When child sexual abusers return to their old neighborhood, the families of young victims are supposed to be notified in advance, so they have some time to ready themselves and prepare their kids. But that didn't happen in the case of a twelve-year-old who came home just seven months after entering treatment to the shock of elementary-schoolers he wronged.
The story, broken by 7News, took place in the affluent Roxborough neighborhood in Douglas County. Court records show that the twelve-year-old abused four children in the eight-to-nine-year age range, including a younger sibling.
The ages of the victims, from court documents.
One child had been playing Legos with the boy when he turned the topic of conversation toward sex -- and then violated the child. According to his mother, her son "said he just wanted to die because of all this. He was just horrified by what had happened to him."
The twelve-year-old was eventually charged as a juvenile with "sex assault-overcome victim's will" and "incest/aggravated -- relative under 10." But while the family cited above was led to believe the boy would be placed in a residential treatment center for a minimum of two years, and that they'd be given a heads-up by Colorado's probation department before his release, they were soon disabused of these notions. Seven months later, the young victim saw his abuser riding on a motorcycle with his dad.
Who was to blame for this terrible shock? After all, the state's Victims Rights Act calls for notification of a victim's family when a perpetrator is transferred from "a more secured program to a less secure, supervised probation," according to a senior attorney at The Rocky Mountain Victim Law Center. However, there appears to be a lot of buck-passing at present. Consider the statement provided to 7News by controversial 18th Judicial District DA Carol Chambers, who appears to blame the legal system itself.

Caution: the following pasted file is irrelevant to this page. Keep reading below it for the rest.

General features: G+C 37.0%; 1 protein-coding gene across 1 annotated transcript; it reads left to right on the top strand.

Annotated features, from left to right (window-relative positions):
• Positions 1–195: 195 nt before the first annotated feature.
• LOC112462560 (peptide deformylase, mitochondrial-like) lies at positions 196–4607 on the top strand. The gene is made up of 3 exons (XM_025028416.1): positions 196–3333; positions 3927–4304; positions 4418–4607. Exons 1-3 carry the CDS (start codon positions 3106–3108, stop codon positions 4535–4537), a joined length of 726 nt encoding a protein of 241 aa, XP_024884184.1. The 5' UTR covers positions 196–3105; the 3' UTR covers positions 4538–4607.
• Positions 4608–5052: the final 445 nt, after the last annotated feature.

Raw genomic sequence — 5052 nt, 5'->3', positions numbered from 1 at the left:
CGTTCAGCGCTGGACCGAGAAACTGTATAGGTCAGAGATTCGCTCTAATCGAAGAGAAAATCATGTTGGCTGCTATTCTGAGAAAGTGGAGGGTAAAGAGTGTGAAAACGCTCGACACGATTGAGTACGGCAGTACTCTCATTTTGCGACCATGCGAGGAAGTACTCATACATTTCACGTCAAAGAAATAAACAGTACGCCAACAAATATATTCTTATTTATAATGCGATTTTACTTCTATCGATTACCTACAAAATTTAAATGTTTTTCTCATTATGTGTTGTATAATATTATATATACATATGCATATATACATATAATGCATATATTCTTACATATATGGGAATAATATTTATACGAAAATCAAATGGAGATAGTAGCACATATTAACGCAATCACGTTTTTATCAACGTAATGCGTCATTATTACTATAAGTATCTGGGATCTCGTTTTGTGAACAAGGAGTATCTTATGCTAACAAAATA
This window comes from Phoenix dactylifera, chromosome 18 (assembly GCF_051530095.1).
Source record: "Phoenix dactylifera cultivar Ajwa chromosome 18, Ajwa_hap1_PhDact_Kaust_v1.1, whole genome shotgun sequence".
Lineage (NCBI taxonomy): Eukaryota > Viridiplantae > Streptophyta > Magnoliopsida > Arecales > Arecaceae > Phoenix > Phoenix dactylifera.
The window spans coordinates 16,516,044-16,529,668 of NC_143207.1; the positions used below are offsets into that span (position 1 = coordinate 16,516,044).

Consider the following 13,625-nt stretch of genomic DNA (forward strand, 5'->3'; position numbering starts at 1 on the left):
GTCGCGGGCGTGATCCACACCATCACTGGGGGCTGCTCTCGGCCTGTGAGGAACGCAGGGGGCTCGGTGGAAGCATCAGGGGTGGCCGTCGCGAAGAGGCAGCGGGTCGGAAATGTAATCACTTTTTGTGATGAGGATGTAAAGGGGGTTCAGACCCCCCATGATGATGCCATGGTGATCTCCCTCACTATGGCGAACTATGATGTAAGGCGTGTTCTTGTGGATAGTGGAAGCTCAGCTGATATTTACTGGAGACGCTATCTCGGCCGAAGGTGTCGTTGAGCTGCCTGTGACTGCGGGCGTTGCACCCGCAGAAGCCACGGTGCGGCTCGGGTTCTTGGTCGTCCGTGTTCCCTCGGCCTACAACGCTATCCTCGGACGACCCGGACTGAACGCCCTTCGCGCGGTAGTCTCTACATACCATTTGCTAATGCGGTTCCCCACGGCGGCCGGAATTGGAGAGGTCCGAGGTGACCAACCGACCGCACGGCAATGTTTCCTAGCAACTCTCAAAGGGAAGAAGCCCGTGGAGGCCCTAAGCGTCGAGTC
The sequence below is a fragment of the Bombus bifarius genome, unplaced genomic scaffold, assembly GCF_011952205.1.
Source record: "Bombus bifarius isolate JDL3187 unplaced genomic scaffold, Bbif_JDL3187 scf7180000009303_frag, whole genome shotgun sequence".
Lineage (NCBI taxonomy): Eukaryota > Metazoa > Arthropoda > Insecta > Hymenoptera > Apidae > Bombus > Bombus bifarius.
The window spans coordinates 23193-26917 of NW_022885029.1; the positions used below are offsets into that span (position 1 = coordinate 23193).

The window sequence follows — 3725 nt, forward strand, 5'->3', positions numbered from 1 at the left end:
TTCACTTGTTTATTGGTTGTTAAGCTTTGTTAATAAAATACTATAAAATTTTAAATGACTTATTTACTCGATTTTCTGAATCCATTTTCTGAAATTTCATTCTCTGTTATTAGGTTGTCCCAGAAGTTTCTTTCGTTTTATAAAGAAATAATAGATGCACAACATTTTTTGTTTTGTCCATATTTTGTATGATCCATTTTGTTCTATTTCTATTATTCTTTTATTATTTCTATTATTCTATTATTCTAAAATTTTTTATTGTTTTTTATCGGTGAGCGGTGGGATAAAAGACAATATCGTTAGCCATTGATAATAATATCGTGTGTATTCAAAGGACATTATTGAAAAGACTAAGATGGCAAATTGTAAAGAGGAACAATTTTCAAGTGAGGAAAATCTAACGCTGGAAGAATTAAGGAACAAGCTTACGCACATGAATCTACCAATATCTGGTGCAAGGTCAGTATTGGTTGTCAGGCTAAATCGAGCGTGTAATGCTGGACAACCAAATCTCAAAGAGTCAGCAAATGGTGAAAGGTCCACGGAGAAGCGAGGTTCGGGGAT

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Chambers wrote: "Even when charges or cases cannot be pursued because of proof problems or other reasons, there are circumstances in which it is still appropriate to provide victim services to those who were traumatized by the conduct of another. The law allows that in some circumstances and is unclear in others. These are circumstances in which we believe that notification was appropriate. Certainly this is an area where the legislature could clarify the rights of victims."
She may get her wish. The aforementioned mom is starting a petition promoting legislation to make sure victims and their families are contacted in advance, instead of discovering that an abuser has returned in the most traumatic way imaginable.
Read "The Punisher," Alan Prendergast's award-winning profile of the District Attorney's Office under Carol Chambers, here.